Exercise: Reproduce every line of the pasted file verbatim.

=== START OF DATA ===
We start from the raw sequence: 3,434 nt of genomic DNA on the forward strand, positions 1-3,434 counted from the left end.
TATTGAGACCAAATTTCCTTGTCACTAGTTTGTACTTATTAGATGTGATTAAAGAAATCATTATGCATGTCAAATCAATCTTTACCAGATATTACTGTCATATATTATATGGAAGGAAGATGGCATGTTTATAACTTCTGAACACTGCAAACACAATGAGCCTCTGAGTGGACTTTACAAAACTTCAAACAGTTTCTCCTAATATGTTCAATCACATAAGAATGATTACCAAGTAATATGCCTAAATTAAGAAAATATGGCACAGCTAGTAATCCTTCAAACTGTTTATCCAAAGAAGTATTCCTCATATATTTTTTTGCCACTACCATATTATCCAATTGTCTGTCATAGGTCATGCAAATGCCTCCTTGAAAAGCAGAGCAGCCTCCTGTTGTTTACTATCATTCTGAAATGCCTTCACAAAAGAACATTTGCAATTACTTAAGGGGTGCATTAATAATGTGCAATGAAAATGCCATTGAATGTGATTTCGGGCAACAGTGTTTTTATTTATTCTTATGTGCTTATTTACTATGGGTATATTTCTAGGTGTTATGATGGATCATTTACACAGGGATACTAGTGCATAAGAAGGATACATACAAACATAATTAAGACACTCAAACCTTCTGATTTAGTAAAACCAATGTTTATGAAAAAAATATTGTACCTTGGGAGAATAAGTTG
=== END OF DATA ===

We start from the raw sequence: 3,434 nt of genomic DNA on the forward strand, positions 1-3,434 counted from the left end.
TATTGAGACCAAATTTCCTTGTCACTAGTTTGTACTTATTAGATGTGATTAAAGAAATCATTATGCATGTCAAATCAATCTTTACCAGATATTACTGTCATATATTATATGGAAGGAAGATGGCATGTTTATAACTTCTGAACACTGCAAACACAATGAGCCTCTGAGTGGACTTTACAAAACTTCAAACAGTTTCTCCTAATATGTTCAATCACATAAGAATGATTACCAAGTAATATGCCTAAATTAAGAAAATATGGCACAGCTAGTAATCCTTCAAACTGTTTATCCAAAGAAGTATTCCTCATATATTTTTTTGCCACTACCATATTATCCAATTGTCTGTCATAGGTCATGCAAATGCCTCCTTGAAAAGCAGAGCAGCCTCCTGTTGTTTACTATCATTCTGAAATGCCTTCACAAAAGAACATTTGCAATTACTTAAGGGGTGCATTAATAATGTGCAATGAAAATGCCATTGAATGTGATTTCGGGCAACAGTGTTTTTATTTATTCTTATGTGCTTATTTACTATGGGTATATTTCTAGGTGTTATGATGGATCATTTACACAGGGATACTAGTGCATAAGAAGGATACATACAAACATAATTAAGACACTCAAACCTTCTGATTTAGTAAAACCAATGTTTATGAAAAAAATATTGTACCTTGGGAGAATAAGTTG